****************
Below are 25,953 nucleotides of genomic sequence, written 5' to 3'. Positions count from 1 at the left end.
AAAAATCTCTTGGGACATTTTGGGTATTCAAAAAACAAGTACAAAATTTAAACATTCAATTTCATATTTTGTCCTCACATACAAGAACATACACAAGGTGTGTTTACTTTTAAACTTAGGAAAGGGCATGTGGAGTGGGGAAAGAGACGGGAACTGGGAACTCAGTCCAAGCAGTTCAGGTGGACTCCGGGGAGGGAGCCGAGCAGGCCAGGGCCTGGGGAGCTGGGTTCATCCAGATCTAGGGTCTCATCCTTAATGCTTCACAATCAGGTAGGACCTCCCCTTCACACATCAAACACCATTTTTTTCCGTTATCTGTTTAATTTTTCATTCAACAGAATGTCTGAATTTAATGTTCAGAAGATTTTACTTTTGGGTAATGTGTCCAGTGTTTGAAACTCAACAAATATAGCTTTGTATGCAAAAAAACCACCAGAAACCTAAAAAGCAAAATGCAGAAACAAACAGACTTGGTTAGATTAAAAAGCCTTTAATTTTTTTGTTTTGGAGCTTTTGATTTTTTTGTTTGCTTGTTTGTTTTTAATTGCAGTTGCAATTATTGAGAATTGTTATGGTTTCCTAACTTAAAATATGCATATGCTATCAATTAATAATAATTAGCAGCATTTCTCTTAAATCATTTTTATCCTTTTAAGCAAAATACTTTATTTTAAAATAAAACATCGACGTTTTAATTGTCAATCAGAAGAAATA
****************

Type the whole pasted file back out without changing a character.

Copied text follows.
Below are 25,953 nucleotides of genomic sequence, written 5' to 3'. Positions count from 1 at the left end.
AAAAATCTCTTGGGACATTTTGGGTATTCAAAAAACAAGTACAAAATTTAAACATTCAATTTCATATTTTGTCCTCACATACAAGAACATACACAAGGTGTGTTTACTTTTAAACTTAGGAAAGGGCATGTGGAGTGGGGAAAGAGACGGGAACTGGGAACTCAGTCCAAGCAGTTCAGGTGGACTCCGGGGAGGGAGCCGAGCAGGCCAGGGCCTGGGGAGCTGGGTTCATCCAGATCTAGGGTCTCATCCTTAATGCTTCACAATCAGGTAGGACCTCCCCTTCACACATCAAACACCATTTTTTTCCGTTATCTGTTTAATTTTTCATTCAACAGAATGTCTGAATTTAATGTTCAGAAGATTTTACTTTTGGGTAATGTGTCCAGTGTTTGAAACTCAACAAATATAGCTTTGTATGCAAAAAAACCACCAGAAACCTAAAAAGCAAAATGCAGAAACAAACAGACTTGGTTAGATTAAAAAGCCTTTAATTTTTTTGTTTTGGAGCTTTTGATTTTTTTGTTTGCTTGTTTGTTTTTAATTGCAGTTGCAATTATTGAGAATTGTTATGGTTTCCTAACTTAAAATATGCATATGCTATCAATTAATAATAATTAGCAGCATTTCTCTTAAATCATTTTTATCCTTTTAAGCAAAATACTTTATTTTAAAATAAAACATCGACGTTTTAATTGTCAATCAGAAGAAATA